I need to be making sure that I create the slides and make sure that we invite certain people and they've got the right zoom link, and so on. And that day to day kind of admin administration needs to be done.  I'm not going to get away from that, certainly for the time being.

At the same time, as long as I can agree the priorities with the people who are my stakeholders - say my manager, but also the leadership team, the CEO of the organization, in terms of this is what I'm going to be working on over the next six months. This is what I'm going to be prioritizing.

At the same time, I'm going to be dealing with this BIU, but it means that I can't fix on X or I'm not going to be able to do that until a certain time, or it might take me a little bit longer to actually make it effective. You can agree that upfront. Then,  you're in a much better place  to start balancing actually what you're going to achieve.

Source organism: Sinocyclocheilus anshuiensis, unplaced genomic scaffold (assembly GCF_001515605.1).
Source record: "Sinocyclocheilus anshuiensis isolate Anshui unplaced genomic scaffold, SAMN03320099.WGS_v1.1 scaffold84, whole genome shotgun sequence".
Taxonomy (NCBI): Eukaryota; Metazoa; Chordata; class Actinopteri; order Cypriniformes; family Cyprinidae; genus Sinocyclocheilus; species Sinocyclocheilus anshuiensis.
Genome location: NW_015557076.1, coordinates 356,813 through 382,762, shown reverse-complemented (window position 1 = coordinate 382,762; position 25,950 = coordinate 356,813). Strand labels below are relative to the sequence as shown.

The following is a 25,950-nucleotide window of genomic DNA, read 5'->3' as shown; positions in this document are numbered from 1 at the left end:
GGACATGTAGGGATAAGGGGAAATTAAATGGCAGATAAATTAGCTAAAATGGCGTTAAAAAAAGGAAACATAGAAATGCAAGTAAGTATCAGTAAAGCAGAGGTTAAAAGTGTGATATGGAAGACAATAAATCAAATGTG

Sometimes in Internal Comms, people fall into the trap of trying to boil the ocean. So there's so many things that we could be doing in the business.  I could be putting in a new intranet.  I could be completely changing up everything that's happening across the business, putting in some massive virtual events all at the same time,  as trying to kind of do the day to day and the foundations.

What I've agreed is that I need to get the foundations right. I need to fix the channels that currently exist. I might put in some small scale new channels at the same time and create quick wins. For example, I've got myself a new email tone, and I put in a polling interaction tool as well.